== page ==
Joe Pickett, recently fired from his job as a Wyoming game warden, is working on his father-in-law's ranch when he receives a visit from the governor. Governor Rulon - a devious but down-home politico - has a special request, one Joe knows he can't refuse. For weeks, the headlines have been abuzz with the story of Clay McCann, a lawyer who ...
Joe Pickett, recently fired from his job as a Wyoming game warden, is working on his father-in-law's ranch when he receives a visit from the governor. Governor Rulon - a devious but down-home politico - has a special request, one Joe knows he can't refuse. For weeks, the headlines have been abuzz with the story of Clay McCann, a lawyer who slaughtered four campers in a far-off corner of Yellowstone. After the murders, McCann immediately turned himself in at the nearest ranger station. Seemed like a slam-dunk case for law enforcement - except that the crimes were committed in a thin sliver of land with zero residents and overlapping jurisdiction, the so-called free-fire zone. McCann has taken advantage of an obscure loophole in the law: neither the state nor the federal government can try him for his crime. The worst mass murderer in Wyoming history walks out of jail a free man. Governor Rulon, sensitive to the rising tide of public outrage, wants his own investigation into the murders and will reinstate Joe as a game warden if he'll go to Yellowstone without portfolioA" to investigate. Joe, happy to get his badge back, even under these circumstances, agrees. It quickly becomes clear to Joe that McCann is deeply involved with some illegal activity taking place in the park - something tremendously lucrative and unusually dangerous. As Joe and his partner Nate Romanowski search for the key to the murders, they discover that it may be hidden in the rugged terrain of the park itself.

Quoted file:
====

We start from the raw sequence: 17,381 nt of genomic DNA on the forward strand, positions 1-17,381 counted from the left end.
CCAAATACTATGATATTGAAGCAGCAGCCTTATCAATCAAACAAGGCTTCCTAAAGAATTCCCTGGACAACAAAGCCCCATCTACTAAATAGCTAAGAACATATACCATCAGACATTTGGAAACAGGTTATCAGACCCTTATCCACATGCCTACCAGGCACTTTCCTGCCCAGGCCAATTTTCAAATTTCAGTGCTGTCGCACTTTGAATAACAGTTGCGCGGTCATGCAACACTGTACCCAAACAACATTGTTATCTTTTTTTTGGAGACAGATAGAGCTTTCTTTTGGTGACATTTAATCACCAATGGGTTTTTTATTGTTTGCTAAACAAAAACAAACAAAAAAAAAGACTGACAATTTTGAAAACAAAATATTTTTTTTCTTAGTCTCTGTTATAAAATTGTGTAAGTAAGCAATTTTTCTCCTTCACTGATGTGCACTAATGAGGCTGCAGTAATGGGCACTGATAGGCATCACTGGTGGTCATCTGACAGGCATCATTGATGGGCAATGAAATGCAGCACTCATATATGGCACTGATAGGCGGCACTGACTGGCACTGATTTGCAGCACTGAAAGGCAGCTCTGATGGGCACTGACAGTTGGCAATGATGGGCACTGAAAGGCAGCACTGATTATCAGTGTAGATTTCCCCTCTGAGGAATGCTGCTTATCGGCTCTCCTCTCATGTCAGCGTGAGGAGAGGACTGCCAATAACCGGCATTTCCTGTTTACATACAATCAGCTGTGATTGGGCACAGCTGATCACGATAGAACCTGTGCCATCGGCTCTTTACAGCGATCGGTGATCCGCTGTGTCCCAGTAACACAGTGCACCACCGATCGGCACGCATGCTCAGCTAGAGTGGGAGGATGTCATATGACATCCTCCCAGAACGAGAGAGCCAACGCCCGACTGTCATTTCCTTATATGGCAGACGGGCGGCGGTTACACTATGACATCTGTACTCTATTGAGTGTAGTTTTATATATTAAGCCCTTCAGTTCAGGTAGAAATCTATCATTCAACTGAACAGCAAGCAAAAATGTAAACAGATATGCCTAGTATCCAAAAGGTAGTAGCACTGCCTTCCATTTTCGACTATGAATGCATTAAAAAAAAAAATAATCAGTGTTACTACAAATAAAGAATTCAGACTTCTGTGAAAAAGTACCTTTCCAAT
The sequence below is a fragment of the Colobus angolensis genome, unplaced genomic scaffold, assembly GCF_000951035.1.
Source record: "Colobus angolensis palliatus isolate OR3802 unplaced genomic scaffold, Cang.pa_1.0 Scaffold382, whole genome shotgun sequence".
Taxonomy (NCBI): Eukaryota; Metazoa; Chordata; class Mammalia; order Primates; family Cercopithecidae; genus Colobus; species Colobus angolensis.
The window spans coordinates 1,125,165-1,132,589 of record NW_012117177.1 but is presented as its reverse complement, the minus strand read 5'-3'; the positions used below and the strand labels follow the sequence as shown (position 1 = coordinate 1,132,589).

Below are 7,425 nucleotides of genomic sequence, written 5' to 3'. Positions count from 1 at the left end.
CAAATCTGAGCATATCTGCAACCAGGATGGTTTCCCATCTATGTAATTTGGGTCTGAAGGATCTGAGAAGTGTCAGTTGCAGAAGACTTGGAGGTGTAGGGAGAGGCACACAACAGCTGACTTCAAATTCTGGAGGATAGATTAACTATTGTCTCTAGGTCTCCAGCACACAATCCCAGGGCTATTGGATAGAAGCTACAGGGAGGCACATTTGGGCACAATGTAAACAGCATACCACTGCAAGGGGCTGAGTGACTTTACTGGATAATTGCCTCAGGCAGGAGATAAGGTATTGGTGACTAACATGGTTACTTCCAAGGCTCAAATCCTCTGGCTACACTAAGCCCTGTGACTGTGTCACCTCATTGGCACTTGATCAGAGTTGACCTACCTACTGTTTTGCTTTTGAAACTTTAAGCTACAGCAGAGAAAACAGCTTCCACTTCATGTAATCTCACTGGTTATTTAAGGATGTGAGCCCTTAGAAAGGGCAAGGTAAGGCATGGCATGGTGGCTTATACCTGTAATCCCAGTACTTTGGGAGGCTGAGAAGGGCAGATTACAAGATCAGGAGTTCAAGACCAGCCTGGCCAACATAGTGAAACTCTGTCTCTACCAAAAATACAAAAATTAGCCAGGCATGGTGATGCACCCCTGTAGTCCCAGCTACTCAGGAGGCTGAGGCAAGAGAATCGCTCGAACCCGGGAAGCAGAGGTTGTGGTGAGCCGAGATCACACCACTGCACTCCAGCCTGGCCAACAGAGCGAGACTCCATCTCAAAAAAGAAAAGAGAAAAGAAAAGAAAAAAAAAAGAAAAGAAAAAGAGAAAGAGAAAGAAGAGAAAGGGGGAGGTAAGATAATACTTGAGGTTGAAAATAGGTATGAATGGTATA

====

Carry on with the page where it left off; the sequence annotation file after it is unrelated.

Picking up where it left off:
Publishers Weekly, 2007-03-12 When four environmental activists employed by Yellowstone Park are murdered in an isolated area, the Wyoming governor sends outspoken Joe Pickett, fired in his last outing, In Plain Sight (2006), from the state's game and fish department, to investigate in Anthony-winner Box's absorbing seventh crime novel, his best yet. Helped by astute park ranger Judy Demming and his antisocial pal, falconer Nate Romanowski, Joe gradually connects the murders to competition for bio-mining rights in Yellowstone's hot springs. Joe's often harassed family is on the sidelines, except for a startling appearance by his long-estranged father. Box skillfully weaves ominous scientific phenomena and legal loopholes peculiar to Yellowstone into his story of corruption, greed and deception. The author vividly evokes Yellowstone's natural beauty, but the book's real power emanates from Pickett's (and Box's) passion for preserving the wilderness and stopping those who would cynically destroy it. (May) (c) Copyright PWxyz, LLC. All rights reserved
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